Lighting Inside and Out
- Software: Photoshop CS6
Halloween is approaching so let's carve our pumpkins and create some jack-o-lanterns! This exercise is a chance to have fun with the season while learning the fundamentals of lighting and how it works. (Note: This exercise is best completed after watching the "Lighting and Values" Course included in the Concept Art Fundamentals Flow.) When working on this exercise, focus on the key differences between a subject matter lit from the outside versus the inside. In this example, we are working with two primary light sources in each.
- In the "Outside" example, we are working with an overhead light source (most likely the sun).
- In the "Inside" example, we are working with a candle flame being placed inside of the pumpkin.
The way the lighting works in each example is VASTLY different and should be treated as such! Use reference for further insight use your own reference photos of the same scenario. Below is the practice worksheet that you can grab from the “Downloads” tab (find it under the header image near the top of this exercise).
- In the "Outside" example, focus on the pumpkin material itself and keep the highlights minimal. Really study how a pumpkin reacts to lighting and try to recreate that look.
- The inside of the "Outside" example should be rather dark as there is little to no light reaching directly inside. The inside of the pumpkin is subtly lit from the bounce lighting.
- In the "Inside" example, USE REFERENCE and focus on the way the light radiates out of the pumpkin. Observe how that light changes the colors drastically within the pumpkin and on the cut edge surfaces.
- There should be an opposite effect when looking at the finished pumpkins. The outside-lit one should have dark face cutouts whereas the inside-lit one should have a face that is full of bright light. Contrast will help push that illusion and the marked difference between them!
This may seem like a fun Halloween exercise but there is also a deep-seeded learning opportunity within. Understanding how to properly light your subject matter will greatly affect the quality and look of your end result!
– INSTRUCTOR NOTES –
The pumpkin material and texture is my favorite berry to create (yes it's a berry). There are so many texture liberties you can take with the surface that it pays off to have subtle imperfections on the surface. So while this is first and foremost a lighting challenge, it also doubled as a fun material exercise as well! So when looking at the lighting there is an obvious difference between being lit from the outside versus the inside.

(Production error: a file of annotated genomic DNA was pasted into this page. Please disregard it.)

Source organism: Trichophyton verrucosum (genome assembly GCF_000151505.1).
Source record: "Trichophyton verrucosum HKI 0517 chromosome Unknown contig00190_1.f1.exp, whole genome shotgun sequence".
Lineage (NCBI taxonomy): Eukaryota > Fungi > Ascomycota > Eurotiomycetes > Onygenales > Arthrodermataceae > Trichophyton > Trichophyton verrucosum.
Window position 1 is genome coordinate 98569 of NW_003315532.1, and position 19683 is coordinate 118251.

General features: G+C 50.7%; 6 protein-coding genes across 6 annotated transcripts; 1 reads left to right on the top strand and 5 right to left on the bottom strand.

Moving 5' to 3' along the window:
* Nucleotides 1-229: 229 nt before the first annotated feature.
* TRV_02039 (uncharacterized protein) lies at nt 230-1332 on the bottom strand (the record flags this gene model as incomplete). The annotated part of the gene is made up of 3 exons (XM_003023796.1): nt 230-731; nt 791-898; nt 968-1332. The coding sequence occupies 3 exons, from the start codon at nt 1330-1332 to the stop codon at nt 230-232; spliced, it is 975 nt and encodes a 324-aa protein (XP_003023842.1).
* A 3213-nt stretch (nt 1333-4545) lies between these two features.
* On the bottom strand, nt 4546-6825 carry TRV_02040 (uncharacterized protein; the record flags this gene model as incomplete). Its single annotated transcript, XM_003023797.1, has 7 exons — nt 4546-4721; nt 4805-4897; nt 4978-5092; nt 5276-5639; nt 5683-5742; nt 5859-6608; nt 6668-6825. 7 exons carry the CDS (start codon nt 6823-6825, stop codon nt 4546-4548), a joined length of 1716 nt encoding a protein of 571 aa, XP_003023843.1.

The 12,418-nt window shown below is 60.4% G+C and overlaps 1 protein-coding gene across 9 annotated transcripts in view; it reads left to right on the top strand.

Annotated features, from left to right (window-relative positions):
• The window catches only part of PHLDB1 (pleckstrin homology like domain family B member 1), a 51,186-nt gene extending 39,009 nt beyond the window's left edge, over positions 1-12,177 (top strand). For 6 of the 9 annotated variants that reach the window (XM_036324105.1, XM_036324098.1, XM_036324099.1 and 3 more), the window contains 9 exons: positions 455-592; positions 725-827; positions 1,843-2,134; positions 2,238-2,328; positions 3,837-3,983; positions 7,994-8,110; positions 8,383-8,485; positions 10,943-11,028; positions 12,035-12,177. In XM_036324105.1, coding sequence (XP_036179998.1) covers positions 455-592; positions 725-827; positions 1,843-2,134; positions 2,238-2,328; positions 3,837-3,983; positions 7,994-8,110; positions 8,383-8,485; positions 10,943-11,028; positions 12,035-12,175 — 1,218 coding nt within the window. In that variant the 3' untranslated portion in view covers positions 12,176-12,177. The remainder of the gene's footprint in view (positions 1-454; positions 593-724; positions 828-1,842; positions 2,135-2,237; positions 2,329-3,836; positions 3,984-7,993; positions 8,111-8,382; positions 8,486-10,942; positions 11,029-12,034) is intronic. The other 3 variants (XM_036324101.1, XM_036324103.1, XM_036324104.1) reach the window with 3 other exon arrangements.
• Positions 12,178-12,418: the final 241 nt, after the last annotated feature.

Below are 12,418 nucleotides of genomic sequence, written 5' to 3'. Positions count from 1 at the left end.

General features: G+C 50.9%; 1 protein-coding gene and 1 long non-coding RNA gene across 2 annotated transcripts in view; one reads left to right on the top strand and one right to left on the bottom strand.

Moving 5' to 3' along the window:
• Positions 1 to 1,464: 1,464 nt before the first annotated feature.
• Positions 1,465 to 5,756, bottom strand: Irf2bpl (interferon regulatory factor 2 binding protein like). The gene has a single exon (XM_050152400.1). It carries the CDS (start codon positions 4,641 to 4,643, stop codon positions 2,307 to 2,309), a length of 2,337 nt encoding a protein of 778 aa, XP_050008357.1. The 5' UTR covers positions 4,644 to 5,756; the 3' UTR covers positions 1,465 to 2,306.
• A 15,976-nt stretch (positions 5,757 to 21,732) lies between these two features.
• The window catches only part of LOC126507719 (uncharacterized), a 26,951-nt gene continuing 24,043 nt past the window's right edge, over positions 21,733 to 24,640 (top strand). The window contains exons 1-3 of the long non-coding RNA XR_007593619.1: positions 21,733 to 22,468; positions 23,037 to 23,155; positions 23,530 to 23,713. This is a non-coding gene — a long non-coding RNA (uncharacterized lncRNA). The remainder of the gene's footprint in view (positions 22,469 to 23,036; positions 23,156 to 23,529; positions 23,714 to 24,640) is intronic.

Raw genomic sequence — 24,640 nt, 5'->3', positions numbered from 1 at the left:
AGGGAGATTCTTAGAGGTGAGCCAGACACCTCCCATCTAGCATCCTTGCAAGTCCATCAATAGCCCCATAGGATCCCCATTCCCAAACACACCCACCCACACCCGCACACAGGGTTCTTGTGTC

- Lit from Outside: I took a standard overhead lighting and in the example below you can see that when simplified on a sphere, it looks hollow when you cut out a section. That contrast in value alone gives an impression of depth and dimension. This is because of how little light will be able to reach the inside and bounce around. Depending on the material and how thin the walls are, you may even be able to see the light permeate through the surface a bit.
- Lit from Inside: Contrast is once again the reason for the look and impression of dimension, only this time it's reversed. Imagine this sphere being played outside and night with a candle lit on the inside. Now that section we cut out is illuminated with light and will even have some spill out. Be sure to give some attention and detail to the sliver that is still seen by the viewer along the rim to add some further realism illusion!
When looking at our two pumpkin examples that this exercise asks you to create, they both start with the same lineart but end up vastly different. So below is a step by step narrative guide on how I created the two example results with notes on each step and how to get a similar result!
- Outline – Begin with the overall look and shape of the pumpkin and minimize any rough sketching that may still be present.
- Solid Base – Choose solid base colors from a reference and work more neutral or even closer to a darker value to build upon.
- Value and Detail Pass – Before laying down another color, focus on where you want your light source and stay consistent throughout! Also bear in mind whether the light is coming from the outside or inside of the pumpkin. The night one will have a minimal amount of form building compared to the day one.
- Remove Outlines and Refine – This will remove the outline and let your material shine! This step can be tedious but very much worth the effort in the end to add that nice touch of texture throughout!
- Surface, Highlights, and Bounce Lighting – The placement of highlights will define the overall render quality of your pumpkins. Be very mindful of the way the highlights are rounded out on each surface and where the form curves inward. The subtle surface textures will add a sense of realism as well.
- Final Polish Pass – I added in the cast shadow and to give it some more "pop" I added a multiply and overlay layer on top to focused on darkening the edges and adding some saturation to the highlights! You can also experiment with some color balancing to see if you may like a slightly off hue look. I also like to soften the edge just a tad to make it feel more real and less tight and sharp on the edges.
This is a fun exercise to take on if you're looking to strengthen either your lighting or material knowledge or even both! When you finish the exercise, remember to submit the result to the “Submissions” tab near the top of this exercise. You can see other submissions alongside your own!
Rules of the Exercise
1Download and open the practice worksheet for this exercise: Lighting Inside and Out
2Observe and analyze the subject matter. Follow the guides of the instructor notes.
3Submit your work for this exercise under the "Submissions" tab for grading!